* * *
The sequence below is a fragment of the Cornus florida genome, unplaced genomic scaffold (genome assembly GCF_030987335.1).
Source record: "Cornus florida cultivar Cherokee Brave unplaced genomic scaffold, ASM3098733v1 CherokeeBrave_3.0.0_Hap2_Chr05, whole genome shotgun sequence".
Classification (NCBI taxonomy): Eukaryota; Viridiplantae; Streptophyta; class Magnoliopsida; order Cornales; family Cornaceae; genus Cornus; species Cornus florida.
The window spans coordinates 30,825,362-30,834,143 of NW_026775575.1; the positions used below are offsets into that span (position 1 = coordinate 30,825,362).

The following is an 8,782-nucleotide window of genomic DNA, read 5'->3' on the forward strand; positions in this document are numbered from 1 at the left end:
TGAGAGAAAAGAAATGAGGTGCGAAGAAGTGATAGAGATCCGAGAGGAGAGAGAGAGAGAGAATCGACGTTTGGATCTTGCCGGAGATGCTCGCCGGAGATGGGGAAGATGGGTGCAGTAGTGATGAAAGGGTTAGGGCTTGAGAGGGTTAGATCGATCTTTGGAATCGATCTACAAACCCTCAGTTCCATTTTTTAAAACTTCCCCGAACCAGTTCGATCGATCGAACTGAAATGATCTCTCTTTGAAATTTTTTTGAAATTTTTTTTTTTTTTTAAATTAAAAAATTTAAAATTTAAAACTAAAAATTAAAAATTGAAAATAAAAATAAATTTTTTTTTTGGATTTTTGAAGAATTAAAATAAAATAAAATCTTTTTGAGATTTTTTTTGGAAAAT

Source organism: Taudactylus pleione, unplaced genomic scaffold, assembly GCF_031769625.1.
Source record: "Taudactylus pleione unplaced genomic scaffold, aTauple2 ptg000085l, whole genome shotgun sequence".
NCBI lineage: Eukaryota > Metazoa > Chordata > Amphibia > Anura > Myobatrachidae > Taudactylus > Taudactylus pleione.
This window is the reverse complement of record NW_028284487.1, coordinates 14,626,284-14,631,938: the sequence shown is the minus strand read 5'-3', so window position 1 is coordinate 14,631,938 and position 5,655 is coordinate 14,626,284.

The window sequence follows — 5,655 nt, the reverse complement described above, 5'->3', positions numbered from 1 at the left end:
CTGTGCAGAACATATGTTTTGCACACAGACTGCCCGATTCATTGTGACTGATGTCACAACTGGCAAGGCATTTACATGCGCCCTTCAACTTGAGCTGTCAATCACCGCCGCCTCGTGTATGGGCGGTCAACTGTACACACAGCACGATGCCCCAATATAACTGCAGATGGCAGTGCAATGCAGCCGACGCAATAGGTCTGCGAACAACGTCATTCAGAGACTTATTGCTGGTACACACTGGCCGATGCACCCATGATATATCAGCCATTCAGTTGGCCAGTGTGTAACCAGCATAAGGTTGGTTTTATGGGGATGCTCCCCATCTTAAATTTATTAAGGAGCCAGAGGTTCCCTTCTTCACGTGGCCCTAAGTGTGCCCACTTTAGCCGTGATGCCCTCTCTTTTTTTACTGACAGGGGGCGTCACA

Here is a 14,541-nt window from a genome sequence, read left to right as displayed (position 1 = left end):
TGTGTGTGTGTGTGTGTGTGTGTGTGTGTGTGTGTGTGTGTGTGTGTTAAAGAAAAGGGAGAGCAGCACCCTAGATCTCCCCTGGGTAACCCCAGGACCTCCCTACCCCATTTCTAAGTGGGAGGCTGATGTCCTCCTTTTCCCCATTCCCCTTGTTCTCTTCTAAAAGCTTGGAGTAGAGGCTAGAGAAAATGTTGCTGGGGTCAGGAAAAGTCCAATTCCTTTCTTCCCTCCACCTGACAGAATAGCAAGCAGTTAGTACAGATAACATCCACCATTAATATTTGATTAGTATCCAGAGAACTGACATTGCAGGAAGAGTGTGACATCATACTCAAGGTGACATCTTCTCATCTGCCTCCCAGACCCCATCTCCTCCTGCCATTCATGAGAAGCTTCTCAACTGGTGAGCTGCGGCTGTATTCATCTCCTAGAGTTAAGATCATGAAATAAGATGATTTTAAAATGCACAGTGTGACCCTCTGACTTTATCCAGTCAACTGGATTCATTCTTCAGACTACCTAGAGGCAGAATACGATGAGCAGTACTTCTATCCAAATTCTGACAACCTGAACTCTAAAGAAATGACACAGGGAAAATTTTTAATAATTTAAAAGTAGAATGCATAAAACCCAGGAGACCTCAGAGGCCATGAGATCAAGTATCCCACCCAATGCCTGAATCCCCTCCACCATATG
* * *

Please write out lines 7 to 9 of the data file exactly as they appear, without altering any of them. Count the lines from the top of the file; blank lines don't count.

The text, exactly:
Source organism: Taudactylus pleione, unplaced genomic scaffold, assembly GCF_031769625.1.
Source record: "Taudactylus pleione unplaced genomic scaffold, aTauple2 ptg000085l, whole genome shotgun sequence".
NCBI lineage: Eukaryota > Metazoa > Chordata > Amphibia > Anura > Myobatrachidae > Taudactylus > Taudactylus pleione.